Unconscionability of an arbitration agreement may exist in one or both of two forms: (1) procedural unconscionability, which refers to the circumstances surrounding the adoption of the arbitration provision, and (2) substantive unconscionability, which refers to the fairness of the arbitration provision itself. In re Halliburton, 80 S.W.3d at 571; Pilot Travel Centers, LLC v. McCray, 416 S.W.3d 168, 180 (Tex.App.--Dallas 2013, no pet.). Unconscionability has no precise legal definition because it is not a concept but a determination to be made in light of several factors. Delfingen, 407 S.W.3d at 798. In determining whether a contract is procedurally unconscionable, we must examine (1) the “entire atmosphere” in which the agreement was made; (2) the alternatives, if any, available to the parties at the time the contract was made; (3) the “non-bargaining ability” of one party; (4) whether the contract was illegal or against public policy; and (5) whether the contract is oppressive or unreasonable. Delfingen, 407 S.W.3d at 798; Ski River Development, Inc. v. McCalla, 167 S.W.3d 121, 136 (Tex.App.--Waco 2005, pet. denied). The totality of the circumstances must be assessed as of the time the contract was formed. Delfingen, 407 S.W.3d at 798; Ski River, 167 S.W.3d at 136. The circumstances surrounding the negotiations must be sufficiently shocking to compel the court to intercede. Delfingen, 407 S.W.3d at 798; Ski River, 167 S.W.3d at 136. We apply the abuse of discretion standard articulated in Delfingen to this issue. 407 S.W.3d at 799-800 (concluding that unconscionability is a legal question which is reviewed de novo by the appellate court, but the court must defer to the trial court's fact findings if they are supported by the evidence).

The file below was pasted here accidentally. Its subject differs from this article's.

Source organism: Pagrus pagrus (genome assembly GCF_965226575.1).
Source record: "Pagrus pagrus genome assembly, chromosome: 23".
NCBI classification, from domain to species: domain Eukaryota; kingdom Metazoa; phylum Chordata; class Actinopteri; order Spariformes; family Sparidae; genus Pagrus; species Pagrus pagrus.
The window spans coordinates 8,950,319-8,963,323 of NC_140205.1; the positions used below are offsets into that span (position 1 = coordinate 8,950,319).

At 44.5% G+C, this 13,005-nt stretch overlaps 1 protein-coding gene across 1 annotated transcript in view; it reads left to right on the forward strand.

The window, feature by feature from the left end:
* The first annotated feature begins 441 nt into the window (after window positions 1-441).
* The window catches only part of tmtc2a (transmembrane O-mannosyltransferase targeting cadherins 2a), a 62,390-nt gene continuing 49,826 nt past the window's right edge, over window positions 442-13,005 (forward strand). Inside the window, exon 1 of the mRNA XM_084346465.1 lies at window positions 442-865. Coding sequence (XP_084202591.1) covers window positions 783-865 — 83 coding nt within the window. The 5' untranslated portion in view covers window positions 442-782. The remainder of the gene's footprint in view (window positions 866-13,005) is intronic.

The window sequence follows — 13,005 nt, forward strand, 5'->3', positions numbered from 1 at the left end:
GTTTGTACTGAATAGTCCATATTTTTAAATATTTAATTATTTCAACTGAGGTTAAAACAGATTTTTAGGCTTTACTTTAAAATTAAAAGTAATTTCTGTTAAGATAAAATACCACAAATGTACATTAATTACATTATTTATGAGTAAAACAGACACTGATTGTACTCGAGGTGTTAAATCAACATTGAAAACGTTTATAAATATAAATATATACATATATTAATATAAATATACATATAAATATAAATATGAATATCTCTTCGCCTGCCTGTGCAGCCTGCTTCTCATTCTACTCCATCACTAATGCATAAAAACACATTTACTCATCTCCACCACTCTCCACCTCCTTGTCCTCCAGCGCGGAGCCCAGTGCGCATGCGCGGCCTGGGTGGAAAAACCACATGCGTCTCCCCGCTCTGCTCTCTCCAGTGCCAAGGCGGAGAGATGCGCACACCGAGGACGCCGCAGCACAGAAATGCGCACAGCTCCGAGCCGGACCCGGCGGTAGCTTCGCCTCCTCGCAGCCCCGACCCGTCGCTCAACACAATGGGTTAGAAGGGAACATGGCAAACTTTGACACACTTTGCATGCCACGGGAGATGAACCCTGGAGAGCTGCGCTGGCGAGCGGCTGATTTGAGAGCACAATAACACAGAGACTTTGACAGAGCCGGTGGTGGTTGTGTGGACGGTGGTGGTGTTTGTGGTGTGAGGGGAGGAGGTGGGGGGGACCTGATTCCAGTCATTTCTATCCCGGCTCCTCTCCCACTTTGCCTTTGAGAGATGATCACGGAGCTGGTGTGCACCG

We begin by examining the issue of procedural unconscionability. The evidence established that Lopez was provided with both English and Spanish language versions of the documents at issue. Lopez averred in her affidavit that she has limited ability to read and write, and that she suffered from several types of learning disorders. She also did not remember signing the acknowledgment dated May 31, 2011. She recalled going to the facilities from time to time to sign numerous documents related to her employment, but she did not know why she was required to sign them. She claimed ReadyOne did not explain the documents to her in an orientation session, and she was told by someone from Human Resources “that the documents are for benefits if you get hurt on the job, just sign them” or words to that effect. Lopez also asserted that she was “misled into believing that the documents were not important and were just routine documents that the company needed to complete their paperwork on my employment and so I could receive benefits if I was hurt on the job.” Lopez additionally stated that she did not know she was signing an arbitration agreement and she was not told that she was giving up important rights.